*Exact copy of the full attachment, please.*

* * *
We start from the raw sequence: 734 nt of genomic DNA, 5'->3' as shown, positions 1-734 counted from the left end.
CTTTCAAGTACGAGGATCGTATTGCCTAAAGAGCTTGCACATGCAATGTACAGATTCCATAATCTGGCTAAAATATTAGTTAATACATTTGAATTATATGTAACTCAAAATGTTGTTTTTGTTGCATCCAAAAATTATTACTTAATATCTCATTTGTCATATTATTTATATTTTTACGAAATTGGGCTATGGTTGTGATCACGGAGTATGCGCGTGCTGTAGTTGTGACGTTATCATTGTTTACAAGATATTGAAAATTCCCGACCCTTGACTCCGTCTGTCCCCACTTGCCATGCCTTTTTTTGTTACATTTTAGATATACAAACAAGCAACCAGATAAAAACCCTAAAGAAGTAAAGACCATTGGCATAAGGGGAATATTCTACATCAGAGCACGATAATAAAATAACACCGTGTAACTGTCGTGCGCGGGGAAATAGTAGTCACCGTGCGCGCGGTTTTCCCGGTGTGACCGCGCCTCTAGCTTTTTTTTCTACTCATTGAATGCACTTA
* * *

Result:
We start from the raw sequence: 734 nt of genomic DNA, 5'->3' as shown, positions 1-734 counted from the left end.
CTTTCAAGTACGAGGATCGTATTGCCTAAAGAGCTTGCACATGCAATGTACAGATTCCATAATCTGGCTAAAATATTAGTTAATACATTTGAATTATATGTAACTCAAAATGTTGTTTTTGTTGCATCCAAAAATTATTACTTAATATCTCATTTGTCATATTATTTATATTTTTACGAAATTGGGCTATGGTTGTGATCACGGAGTATGCGCGTGCTGTAGTTGTGACGTTATCATTGTTTACAAGATATTGAAAATTCCCGACCCTTGACTCCGTCTGTCCCCACTTGCCATGCCTTTTTTTGTTACATTTTAGATATACAAACAAGCAACCAGATAAAAACCCTAAAGAAGTAAAGACCATTGGCATAAGGGGAATATTCTACATCAGAGCACGATAATAAAATAACACCGTGTAACTGTCGTGCGCGGGGAAATAGTAGTCACCGTGCGCGCGGTTTTCCCGGTGTGACCGCGCCTCTAGCTTTTTTTTCTACTCATTGAATGCACTTA